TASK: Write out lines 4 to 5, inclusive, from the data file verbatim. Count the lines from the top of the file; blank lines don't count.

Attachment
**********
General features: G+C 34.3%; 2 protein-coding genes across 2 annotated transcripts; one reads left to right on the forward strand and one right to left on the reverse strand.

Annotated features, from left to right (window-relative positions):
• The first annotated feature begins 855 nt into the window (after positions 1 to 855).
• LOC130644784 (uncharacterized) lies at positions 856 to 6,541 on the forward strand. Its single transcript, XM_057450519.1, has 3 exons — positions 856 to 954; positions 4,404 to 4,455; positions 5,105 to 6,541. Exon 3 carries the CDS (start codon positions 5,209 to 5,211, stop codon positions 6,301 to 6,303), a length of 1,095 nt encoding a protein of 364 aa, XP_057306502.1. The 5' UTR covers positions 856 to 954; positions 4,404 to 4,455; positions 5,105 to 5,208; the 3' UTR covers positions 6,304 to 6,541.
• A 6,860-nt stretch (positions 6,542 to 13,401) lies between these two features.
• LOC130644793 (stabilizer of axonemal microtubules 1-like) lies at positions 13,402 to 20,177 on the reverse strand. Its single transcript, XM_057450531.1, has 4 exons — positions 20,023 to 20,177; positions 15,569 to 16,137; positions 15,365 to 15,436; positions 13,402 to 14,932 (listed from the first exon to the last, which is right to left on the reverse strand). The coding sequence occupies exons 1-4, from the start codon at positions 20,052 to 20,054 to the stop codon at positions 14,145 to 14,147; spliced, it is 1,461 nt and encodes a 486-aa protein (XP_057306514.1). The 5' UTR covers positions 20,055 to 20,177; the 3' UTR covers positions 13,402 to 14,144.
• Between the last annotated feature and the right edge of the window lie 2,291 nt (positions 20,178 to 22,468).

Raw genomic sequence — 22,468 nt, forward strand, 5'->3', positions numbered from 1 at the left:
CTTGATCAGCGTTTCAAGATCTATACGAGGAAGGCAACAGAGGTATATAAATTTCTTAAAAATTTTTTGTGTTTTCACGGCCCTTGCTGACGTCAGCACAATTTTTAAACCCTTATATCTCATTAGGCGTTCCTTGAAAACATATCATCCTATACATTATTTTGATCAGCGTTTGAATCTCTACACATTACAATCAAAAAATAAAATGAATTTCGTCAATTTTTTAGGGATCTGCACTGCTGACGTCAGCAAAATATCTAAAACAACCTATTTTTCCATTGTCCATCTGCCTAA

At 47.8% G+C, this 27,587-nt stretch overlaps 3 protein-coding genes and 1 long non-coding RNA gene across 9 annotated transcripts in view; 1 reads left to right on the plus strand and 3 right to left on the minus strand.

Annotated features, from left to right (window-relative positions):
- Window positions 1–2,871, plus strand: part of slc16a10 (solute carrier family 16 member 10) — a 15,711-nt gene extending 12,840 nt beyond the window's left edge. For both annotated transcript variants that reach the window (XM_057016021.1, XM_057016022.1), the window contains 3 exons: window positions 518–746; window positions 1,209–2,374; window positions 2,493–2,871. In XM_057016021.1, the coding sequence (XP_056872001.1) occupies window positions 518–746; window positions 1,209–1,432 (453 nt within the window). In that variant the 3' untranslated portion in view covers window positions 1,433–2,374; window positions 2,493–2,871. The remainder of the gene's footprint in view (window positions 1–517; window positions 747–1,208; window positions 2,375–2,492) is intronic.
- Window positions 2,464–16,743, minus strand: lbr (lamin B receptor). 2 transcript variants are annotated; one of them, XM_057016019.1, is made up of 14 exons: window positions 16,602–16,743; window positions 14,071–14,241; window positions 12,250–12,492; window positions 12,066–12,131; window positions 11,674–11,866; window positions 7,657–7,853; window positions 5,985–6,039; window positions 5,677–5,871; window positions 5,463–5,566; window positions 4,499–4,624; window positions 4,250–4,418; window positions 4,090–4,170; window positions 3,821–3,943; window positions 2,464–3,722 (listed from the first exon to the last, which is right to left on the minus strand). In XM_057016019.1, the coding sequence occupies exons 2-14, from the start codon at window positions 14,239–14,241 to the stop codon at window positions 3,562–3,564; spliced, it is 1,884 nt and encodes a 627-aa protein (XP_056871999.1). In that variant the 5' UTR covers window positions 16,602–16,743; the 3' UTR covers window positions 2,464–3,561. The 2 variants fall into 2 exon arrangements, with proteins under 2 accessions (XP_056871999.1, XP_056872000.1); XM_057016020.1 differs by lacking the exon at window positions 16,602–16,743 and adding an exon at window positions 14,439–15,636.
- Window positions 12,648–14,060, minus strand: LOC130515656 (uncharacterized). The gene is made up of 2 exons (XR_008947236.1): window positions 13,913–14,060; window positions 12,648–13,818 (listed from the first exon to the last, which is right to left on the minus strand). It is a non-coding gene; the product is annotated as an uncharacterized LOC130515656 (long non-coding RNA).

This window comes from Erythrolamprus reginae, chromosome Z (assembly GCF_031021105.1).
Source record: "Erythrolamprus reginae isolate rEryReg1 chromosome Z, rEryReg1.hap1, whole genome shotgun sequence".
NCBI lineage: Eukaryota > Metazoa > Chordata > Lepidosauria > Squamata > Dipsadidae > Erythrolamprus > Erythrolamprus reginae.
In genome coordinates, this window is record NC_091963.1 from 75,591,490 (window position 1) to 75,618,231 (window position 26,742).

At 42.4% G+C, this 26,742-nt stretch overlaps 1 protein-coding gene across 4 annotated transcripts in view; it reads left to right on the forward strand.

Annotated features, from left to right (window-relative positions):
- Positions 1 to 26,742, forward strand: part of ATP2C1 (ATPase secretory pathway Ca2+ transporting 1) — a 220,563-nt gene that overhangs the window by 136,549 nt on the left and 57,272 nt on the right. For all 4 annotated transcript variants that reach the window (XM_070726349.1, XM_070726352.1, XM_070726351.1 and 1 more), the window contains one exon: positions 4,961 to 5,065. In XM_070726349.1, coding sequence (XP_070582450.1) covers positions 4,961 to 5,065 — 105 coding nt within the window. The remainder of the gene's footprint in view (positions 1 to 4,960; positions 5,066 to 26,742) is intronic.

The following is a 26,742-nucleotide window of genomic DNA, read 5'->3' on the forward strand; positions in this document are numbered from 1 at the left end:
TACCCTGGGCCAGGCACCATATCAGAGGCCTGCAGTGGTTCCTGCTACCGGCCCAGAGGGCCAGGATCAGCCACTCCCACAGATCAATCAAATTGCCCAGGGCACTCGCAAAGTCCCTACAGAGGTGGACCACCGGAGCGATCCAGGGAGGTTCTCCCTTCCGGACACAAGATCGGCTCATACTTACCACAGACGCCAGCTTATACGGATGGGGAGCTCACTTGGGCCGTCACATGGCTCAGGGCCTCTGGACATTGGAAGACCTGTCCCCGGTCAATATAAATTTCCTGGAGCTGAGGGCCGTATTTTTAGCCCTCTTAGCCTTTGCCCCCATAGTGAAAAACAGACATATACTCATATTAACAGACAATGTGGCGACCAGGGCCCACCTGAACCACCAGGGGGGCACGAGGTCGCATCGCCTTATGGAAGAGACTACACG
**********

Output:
• LOC130644784 (uncharacterized) lies at positions 856 to 6,541 on the forward strand. Its single transcript, XM_057450519.1, has 3 exons — positions 856 to 954; positions 4,404 to 4,455; positions 5,105 to 6,541. Exon 3 carries the CDS (start codon positions 5,209 to 5,211, stop codon positions 6,301 to 6,303), a length of 1,095 nt encoding a protein of 364 aa, XP_057306502.1. The 5' UTR covers positions 856 to 954; positions 4,404 to 4,455; positions 5,105 to 5,208; the 3' UTR covers positions 6,304 to 6,541.
• A 6,860-nt stretch (positions 6,542 to 13,401) lies between these two features.